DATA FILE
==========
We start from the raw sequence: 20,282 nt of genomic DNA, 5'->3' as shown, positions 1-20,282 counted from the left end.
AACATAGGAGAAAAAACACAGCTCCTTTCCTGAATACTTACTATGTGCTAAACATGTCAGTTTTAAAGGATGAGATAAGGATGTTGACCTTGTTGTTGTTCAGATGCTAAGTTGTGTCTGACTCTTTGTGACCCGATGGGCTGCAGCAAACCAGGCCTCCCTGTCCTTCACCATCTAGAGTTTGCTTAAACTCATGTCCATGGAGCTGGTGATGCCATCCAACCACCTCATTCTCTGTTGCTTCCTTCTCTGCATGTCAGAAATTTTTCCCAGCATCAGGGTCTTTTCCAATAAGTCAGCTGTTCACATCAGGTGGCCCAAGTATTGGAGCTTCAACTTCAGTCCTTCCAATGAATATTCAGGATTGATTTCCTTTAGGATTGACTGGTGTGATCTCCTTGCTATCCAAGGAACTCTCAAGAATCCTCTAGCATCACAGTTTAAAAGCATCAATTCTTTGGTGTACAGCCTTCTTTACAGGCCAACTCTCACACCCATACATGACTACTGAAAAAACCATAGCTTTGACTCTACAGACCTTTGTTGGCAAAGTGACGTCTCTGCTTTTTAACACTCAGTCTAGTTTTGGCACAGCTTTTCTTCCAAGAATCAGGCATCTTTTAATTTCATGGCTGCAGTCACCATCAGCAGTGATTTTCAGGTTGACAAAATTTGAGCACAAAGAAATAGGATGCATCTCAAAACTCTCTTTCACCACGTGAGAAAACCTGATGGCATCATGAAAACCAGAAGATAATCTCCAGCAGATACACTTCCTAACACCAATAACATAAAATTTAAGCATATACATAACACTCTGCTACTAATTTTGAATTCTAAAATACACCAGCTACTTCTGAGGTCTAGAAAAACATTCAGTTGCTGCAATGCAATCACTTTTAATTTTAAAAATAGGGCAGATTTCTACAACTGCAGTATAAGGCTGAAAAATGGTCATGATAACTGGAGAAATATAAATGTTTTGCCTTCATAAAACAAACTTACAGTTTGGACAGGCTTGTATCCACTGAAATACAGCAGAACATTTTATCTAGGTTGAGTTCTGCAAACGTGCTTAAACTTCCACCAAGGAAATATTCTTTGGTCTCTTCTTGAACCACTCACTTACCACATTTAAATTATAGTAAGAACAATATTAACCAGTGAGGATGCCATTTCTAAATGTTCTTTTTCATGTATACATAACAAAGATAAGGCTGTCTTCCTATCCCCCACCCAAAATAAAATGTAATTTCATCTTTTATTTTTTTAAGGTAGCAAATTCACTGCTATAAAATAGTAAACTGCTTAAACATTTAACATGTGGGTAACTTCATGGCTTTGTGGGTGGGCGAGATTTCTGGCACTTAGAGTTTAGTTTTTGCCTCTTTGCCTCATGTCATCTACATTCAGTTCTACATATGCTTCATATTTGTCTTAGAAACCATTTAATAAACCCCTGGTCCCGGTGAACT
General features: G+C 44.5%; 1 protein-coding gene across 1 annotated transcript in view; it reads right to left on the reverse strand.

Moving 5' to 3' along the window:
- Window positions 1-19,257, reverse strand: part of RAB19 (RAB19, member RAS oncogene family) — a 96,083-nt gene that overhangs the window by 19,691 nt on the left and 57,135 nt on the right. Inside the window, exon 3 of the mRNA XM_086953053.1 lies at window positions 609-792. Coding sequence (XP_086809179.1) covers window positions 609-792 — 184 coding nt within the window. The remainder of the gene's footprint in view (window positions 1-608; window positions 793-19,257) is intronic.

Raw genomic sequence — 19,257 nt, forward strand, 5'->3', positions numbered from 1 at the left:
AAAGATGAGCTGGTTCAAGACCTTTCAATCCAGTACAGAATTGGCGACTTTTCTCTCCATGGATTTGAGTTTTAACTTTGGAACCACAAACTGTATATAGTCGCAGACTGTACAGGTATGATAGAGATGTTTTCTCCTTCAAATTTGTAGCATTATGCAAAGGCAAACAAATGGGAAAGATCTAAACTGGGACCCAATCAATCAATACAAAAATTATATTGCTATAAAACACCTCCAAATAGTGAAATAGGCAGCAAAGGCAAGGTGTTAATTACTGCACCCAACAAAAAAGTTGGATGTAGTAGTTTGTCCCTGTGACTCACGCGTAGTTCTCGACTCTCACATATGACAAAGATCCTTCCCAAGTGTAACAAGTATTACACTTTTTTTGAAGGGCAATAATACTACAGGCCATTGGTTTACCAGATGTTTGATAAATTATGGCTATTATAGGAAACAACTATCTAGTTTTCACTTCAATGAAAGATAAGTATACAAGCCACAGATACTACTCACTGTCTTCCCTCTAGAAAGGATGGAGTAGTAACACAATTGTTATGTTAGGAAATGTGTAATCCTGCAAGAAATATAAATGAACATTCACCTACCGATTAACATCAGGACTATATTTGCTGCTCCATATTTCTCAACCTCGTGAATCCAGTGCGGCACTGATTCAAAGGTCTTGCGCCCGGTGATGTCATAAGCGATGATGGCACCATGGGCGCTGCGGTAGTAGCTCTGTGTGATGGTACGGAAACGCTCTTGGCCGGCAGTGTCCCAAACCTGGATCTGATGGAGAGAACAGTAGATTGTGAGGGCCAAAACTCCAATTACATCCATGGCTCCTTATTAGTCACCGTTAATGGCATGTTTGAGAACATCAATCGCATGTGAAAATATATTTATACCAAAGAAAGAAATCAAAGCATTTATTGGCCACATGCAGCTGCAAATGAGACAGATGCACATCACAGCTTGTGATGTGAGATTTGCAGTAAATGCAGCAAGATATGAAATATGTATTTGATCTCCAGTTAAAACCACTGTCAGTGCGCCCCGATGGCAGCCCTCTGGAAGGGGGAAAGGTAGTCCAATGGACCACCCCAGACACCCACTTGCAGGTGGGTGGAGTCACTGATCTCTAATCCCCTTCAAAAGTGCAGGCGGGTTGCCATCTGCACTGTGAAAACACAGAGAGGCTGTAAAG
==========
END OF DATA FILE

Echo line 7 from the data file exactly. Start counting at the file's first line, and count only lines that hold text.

AAAGATGAGCTGGTTCAAGACCTTTCAATCCAGTACAGAATTGGCGACTTTTCTCTCCATGGATTTGAGTTTTAACTTTGGAACCACAAACTGTATATAGTCGCAGACTGTACAGGTATGATAGAGATGTTTTCTCCTTCAAATTTGTAGCATTATGCAAAGGCAAACAAATGGGAAAGATCTAAACTGGGACCCAATCAATCAATACAAAAATTATATTGCTATAAAACACCTCCAAATAGTGAAATAGGCAGCAAAGGCAAGGTGTTAATTACTGCACCCAACAAAAAAGTTGGATGTAGTAGTTTGTCCCTGTGACTCACGCGTAGTTCTCGACTCTCACATATGACAAAGATCCTTCCCAAGTGTAACAAGTATTACACTTTTTTTGAAGGGCAATAATACTACAGGCCATTGGTTTACCAGATGTTTGATAAATTATGGCTATTATAGGAAACAACTATCTAGTTTTCACTTCAATGAAAGATAAGTATACAAGCCACAGATACTACTCACTGTCTTCCCTCTAGAAAGGATGGAGTAGTAACACAATTGTTATGTTAGGAAATGTGTAATCCTGCAAGAAATATAAATGAACATTCACCTACCGATTAACATCAGGACTATATTTGCTGCTCCATATTTCTCAACCTCGTGAATCCAGTGCGGCACTGATTCAAAGGTCTTGCGCCCGGTGATGTCATAAGCGATGATGGCACCATGGGCGCTGCGGTAGTAGCTCTGTGTGATGGTACGGAAACGCTCTTGGCCGGCAGTGTCCCAAACCTGGATCTGATGGAGAGAACAGTAGATTGTGAGGGCCAAAACTCCAATTACATCCATGGCTCCTTATTAGTCACCGTTAATGGCATGTTTGAGAACATCAATCGCATGTGAAAATATATTTATACCAAAGAAAGAAATCAAAGCATTTATTGGCCACATGCAGCTGCAAATGAGACAGATGCACATCACAGCTTGTGATGTGAGATTTGCAGTAAATGCAGCAAGATATGAAATATGTATTTGATCTCCAGTTAAAACCACTGTCAGTGCGCCCCGATGGCAGCCCTCTGGAAGGGGGAAAGGTAGTCCAATGGACCACCCCAGACACCCACTTGCAGGTGGGTGGAGTCACTGATCTCTAATCCCCTTCAAAAGTGCAGGCGGGTTGCCATCTGCACTGTGAAAACACAGAGAGGCTGTAAAG